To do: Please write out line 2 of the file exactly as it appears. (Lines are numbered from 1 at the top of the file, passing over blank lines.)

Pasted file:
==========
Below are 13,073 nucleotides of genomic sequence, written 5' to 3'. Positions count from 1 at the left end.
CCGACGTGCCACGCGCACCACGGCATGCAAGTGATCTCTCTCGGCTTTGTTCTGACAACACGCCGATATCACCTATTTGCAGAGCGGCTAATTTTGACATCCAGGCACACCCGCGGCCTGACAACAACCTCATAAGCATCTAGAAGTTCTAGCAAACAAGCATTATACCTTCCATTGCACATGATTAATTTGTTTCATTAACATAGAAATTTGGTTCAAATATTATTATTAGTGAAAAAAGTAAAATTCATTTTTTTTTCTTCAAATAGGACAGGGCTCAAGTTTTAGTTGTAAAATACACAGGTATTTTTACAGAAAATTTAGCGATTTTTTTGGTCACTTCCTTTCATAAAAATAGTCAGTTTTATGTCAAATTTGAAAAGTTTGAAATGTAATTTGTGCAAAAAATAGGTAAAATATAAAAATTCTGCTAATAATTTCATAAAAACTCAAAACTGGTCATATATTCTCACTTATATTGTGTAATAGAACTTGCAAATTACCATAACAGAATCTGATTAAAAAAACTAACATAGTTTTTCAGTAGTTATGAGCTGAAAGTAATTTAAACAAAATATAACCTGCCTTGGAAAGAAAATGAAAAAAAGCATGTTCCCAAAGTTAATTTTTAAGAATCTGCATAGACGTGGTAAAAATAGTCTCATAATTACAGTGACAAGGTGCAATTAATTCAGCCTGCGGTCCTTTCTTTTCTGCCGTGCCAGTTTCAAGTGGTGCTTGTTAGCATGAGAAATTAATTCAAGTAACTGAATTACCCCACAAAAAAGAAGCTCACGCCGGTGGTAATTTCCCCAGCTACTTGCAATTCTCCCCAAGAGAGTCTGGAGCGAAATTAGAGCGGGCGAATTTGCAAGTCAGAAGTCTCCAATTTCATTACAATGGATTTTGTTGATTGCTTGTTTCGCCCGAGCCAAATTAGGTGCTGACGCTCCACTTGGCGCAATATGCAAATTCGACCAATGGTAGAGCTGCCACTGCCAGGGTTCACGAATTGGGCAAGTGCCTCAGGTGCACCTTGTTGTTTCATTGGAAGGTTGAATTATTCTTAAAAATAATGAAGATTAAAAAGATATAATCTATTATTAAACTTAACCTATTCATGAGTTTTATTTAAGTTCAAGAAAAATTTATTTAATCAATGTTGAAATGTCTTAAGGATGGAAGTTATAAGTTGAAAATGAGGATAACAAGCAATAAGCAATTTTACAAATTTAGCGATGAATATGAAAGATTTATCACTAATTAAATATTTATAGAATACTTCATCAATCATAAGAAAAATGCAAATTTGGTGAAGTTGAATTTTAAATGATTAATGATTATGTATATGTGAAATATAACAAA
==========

CCGACGTGCCACGCGCACCACGGCATGCAAGTGATCTCTCTCGGCTTTGTTCTGACAACACGCCGATATCACCTATTTGCAGAGCGGCTAATTTTGACATCCAGGCACACCCGCGGCCTGACAACAACCTCATAAGCATCTAGAAGTTCTAGCAAACAAGCATTATACCTTCCATTGCACATGATTAATTTGTTTCATTAACATAGAAATTTGGTTCAAATATTATTATTAGTGAAAAAAGTAAAATTCATTTTTTTTTCTTCAAATAGGACAGGGCTCAAGTTTTAGTTGTAAAATACACAGGTATTTTTACAGAAAATTTAGCGATTTTTTTGGTCACTTCCTTTCATAAAAATAGTCAGTTTTATGTCAAATTTGAAAAGTTTGAAATGTAATTTGTGCAAAAAATAGGTAAAATATAAAAATTCTGCTAATAATTTCATAAAAACTCAAAACTGGTCATATATTCTCACTTATATTGTGTAATAGAACTTGCAAATTACCATAACAGAATCTGATTAAAAAAACTAACATAGTTTTTCAGTAGTTATGAGCTGAAAGTAATTTAAACAAAATATAACCTGCCTTGGAAAGAAAATGAAAAAAAGCATGTTCCCAAAGTTAATTTTTAAGAATCTGCATAGACGTGGTAAAAATAGTCTCATAATTACAGTGACAAGGTGCAATTAATTCAGCCTGCGGTCCTTTCTTTTCTGCCGTGCCAGTTTCAAGTGGTGCTTGTTAGCATGAGAAATTAATTCAAGTAACTGAATTACCCCACAAAAAAGAAGCTCACGCCGGTGGTAATTTCCCCAGCTACTTGCAATTCTCCCCAAGAGAGTCTGGAGCGAAATTAGAGCGGGCGAATTTGCAAGTCAGAAGTCTCCAATTTCATTACAATGGATTTTGTTGATTGCTTGTTTCGCCCGAGCCAAATTAGGTGCTGACGCTCCACTTGGCGCAATATGCAAATTCGACCAATGGTAGAGCTGCCACTGCCAGGGTTCACGAATTGGGCAAGTGCCTCAGGTGCACCTTGTTGTTTCATTGGAAGGTTGAATTATTCTTAAAAATAATGAAGATTAAAAAGATATAATCTATTATTAAACTTAACCTATTCATGAGTTTTATTTAAGTTCAAGAAAAATTTATTTAATCAATGTTGAAATGTCTTAAGGATGGAAGTTATAAGTTGAAAATGAGGATAACAAGCAATAAGCAATTTTACAAATTTAGCGATGAATATGAAAGATTTATCACTAATTAAATATTTATAGAATACTTCATCAATCATAAGAAAAATGCAAATTTGGTGAAGTTGAATTTTAAATGATTAATGATTATGTATATGTGAAATATAACAAA